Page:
Changing a neighborhood school into a districtwide magnet can help educators to balance racial diversity, but it’s a tough tightrope act, suggests a new longitudinal study.
The research, looking at schools participating in the federal Magnet Schools Assistance Program, finds that such programs do boost diversity, but still struggle to achieve a full balance of students of different backgrounds and academic levels.
Magnet schools were developed to counteract neighborhood racial and ethnic segregation by attracting a wide variety of students with specialized academic and arts programs.
“When many of the magnet schools started in the 1970s, they really were pioneering forms of school choice,” said Julian Betts, the lead study investigator and an economist at the University of California, San Diego. “In today’s landscape, with all these different types of school choice operating, it’s a more competitive environment ... but they still have a role.”
In some ways, magnet schools have been overshadowed by the rapid growth of charters, with 5,700 charters nationwide compared to 4,000 magnet schools. However, magnet programs still enroll more students, with 2.1 million enrolled in charters versus 2.6 million in magnets, federal data show.
Mr. Betts and a team of researchers from the American Institutes for Research tracked the achievement and racial and socioeconomic diversity of 21 unnamed neighborhood schools for two years before and four years after each converted to a magnet program using federal grants awarded in 2004 and 2007.
The sample included 17 so-called “traditional” magnet schools, those converted from neighborhood schools with high proportions of poor or minority students, which performed below their district average before being changed, and four “destination” magnets, former neighborhood schools with higher concentrations of white and wealthier students who performed better than the district average. Those two broad categories encompassed a wide variety of curriculum and teaching themes, including visual and performing arts, International Baccalaureate programs, and experiential learning models. None of the programs studied required test-based admission. All served their whole school, rather than being self-contained.
Converting a lower-performing, high-minority school into a magnet program significantly increased the percentage of students attending from outside the neighborhood—from 21 percent to 26 percent—but, on the surface, it did not change the share of minority students or of those in poverty at the school.
However, other district schools saw an increase in minority students during the same period, suggesting the magnets helped to close racial gaps at least somewhat. No similar gaps closed between poor and wealthier students.
“In no situation do we see nonresident students just flooding into magnet schools,” Mr. Betts said. “They come, but [the] majority are still resident students.”
Administrators who want to reduce racial or socioeconomic achievement gaps should consider establishing magnet programs in disadvantaged neighborhoods, Mr. Betts said: “The number of lower-income and minority students participating in the new curriculum is bound to be higher in the traditional form of magnet school than in the destination [magnets].”
Magnets converted from schools in wealthier neighborhoods saw more students from low-income backgrounds, but not changes in racial diversity. Sami T. Kitmitto, a co- author and a principal researcher with the AIR, said there was no evidence that the magnet conversion caused the changed student population, as other neighborhood schools saw similar rises in poverty.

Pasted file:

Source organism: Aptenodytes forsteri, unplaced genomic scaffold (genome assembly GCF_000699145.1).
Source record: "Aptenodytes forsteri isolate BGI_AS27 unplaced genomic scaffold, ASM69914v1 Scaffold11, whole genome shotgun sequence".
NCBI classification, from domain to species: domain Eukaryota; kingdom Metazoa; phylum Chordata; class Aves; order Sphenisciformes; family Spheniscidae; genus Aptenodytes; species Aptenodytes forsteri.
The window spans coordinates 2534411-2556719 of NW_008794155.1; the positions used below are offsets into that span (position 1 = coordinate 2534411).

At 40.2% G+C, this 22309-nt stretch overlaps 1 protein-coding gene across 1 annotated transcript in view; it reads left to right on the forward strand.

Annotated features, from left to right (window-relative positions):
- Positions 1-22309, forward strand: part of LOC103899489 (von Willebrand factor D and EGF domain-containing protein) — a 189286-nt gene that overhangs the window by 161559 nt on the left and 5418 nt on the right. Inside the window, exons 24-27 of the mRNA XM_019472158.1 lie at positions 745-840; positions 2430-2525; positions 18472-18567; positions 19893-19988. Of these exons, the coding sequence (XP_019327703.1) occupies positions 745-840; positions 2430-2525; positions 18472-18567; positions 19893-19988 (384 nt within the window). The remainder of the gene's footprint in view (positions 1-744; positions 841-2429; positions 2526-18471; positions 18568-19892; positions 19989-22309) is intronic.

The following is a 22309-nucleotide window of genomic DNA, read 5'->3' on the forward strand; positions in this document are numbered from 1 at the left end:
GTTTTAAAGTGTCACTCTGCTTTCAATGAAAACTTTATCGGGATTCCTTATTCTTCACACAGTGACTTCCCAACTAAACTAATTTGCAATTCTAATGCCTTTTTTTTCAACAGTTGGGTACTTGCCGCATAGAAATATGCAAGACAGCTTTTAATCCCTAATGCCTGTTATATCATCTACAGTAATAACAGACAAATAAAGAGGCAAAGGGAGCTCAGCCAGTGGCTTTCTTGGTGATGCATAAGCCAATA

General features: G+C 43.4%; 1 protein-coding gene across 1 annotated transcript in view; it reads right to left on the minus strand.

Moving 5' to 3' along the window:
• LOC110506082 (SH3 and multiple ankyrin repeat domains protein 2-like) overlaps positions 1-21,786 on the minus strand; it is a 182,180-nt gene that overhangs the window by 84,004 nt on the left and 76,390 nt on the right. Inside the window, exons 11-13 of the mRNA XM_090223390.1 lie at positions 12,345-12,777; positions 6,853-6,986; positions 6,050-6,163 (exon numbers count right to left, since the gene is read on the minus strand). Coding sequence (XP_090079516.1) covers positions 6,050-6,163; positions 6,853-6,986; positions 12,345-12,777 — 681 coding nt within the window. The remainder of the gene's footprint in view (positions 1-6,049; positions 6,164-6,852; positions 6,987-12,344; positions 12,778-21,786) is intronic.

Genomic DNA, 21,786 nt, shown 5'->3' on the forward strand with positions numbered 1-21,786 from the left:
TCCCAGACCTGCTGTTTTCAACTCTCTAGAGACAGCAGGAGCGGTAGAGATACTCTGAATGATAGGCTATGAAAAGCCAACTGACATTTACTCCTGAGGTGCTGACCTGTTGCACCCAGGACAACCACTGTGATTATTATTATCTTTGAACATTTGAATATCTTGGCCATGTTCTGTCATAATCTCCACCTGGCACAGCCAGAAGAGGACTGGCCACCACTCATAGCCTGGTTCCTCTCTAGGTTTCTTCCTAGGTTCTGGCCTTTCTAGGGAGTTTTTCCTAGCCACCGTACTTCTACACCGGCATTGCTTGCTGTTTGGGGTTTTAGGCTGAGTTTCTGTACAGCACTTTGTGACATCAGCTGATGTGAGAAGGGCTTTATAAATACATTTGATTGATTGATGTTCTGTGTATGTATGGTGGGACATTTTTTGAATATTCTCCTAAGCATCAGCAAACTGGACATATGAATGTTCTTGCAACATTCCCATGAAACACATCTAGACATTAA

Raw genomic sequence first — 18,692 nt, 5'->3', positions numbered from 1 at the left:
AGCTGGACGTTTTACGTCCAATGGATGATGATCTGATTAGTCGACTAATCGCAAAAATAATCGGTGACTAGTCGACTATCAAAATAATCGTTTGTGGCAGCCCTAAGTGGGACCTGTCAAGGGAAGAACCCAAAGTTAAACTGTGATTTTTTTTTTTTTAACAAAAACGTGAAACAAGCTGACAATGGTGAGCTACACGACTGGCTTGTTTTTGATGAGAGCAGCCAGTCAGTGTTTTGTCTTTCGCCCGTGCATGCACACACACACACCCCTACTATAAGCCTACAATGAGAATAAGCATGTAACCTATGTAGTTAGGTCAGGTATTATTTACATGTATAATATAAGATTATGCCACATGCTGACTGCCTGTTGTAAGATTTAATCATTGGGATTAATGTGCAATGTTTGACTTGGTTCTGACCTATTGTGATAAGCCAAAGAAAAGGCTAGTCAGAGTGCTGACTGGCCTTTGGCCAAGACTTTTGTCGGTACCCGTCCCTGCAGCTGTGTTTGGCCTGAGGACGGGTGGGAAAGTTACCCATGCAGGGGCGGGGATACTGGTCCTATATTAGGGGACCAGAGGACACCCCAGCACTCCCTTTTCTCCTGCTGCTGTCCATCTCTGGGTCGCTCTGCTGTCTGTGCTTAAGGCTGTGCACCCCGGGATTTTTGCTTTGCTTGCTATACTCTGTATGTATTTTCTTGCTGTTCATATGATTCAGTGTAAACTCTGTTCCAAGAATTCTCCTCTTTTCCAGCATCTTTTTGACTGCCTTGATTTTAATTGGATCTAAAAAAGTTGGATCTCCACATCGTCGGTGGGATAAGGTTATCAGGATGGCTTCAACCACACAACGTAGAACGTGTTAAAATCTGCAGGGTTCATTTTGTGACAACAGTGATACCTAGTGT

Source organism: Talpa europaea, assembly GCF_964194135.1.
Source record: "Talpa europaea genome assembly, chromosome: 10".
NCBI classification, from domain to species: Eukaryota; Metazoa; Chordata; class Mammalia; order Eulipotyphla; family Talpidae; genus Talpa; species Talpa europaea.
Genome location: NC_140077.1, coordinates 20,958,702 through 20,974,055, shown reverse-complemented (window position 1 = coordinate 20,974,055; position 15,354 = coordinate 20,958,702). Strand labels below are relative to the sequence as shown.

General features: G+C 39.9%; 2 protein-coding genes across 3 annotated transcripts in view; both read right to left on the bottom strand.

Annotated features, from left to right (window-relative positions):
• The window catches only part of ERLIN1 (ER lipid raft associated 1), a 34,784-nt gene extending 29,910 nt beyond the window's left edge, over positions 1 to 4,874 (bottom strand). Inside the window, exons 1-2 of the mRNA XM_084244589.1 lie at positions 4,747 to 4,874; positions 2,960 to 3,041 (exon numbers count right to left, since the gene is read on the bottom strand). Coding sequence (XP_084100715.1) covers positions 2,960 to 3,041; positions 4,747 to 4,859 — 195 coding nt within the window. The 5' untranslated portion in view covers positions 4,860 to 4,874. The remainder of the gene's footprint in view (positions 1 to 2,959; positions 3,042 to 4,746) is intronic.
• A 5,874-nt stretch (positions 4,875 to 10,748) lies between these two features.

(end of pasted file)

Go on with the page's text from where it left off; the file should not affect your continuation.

While prior research has shown academic improvements for students who transfer to magnet programs, Mr. Betts and his colleagues found no significant benefits for neighborhood students who attend magnet programs.
At destination schools that started out performing above the district average, achievement did not improve even as district achievement rose. That may be because of the influx of lower-achieving students, the researchers suggested.
“It’s not that we’re finding none of the magnet schools have an impact on achievement; it’s that it’s quite mixed,” Mr. Betts said. Nine magnet schools saw significant improvements in math and language arts; six saw declines, and the rest had no difference. “Really, the next step here is to find out what is the magic elixir here for some of these schools,” he said.
Wake County’s Experience
The Wake County, N.C., district, which depends on a system of open-application assignments to 40 magnet schools to integrate its schools without using race or poverty information on individual students, offers a recent case in point. An analysis this month by the local newspaper News & Observer found magnets with higher proportions of low-income students had fewer applications than those with wealthier students. Among the schools that drew fewer students was Brentwood Magnet Elementary School of Engineering, ranked second among magnet schools in the nation by the professional group Magnet Schools of America. Brentwood was converted from a low-performing-neighborhood school bordering Raleigh’s urban ring.
“I think it’s difficult when families come to visit a school, they want to see other students who look like their child, because they don’t want their child to be the ‘only one,’ whatever that only one is,” said Tamani Powell, the director of marketing for the office of magnet programs in Wake County, N.C., who was not associated with the study. “Some of [the magnets] struggle because they do a very good job but their [student population] still looks one way. We really have to get a critical mass” of students from different backgrounds.
A version of this article appeared in the June 10, 2015 edition of Education Week as Magnet Schools Found to Boost Diversity—But Only a Bit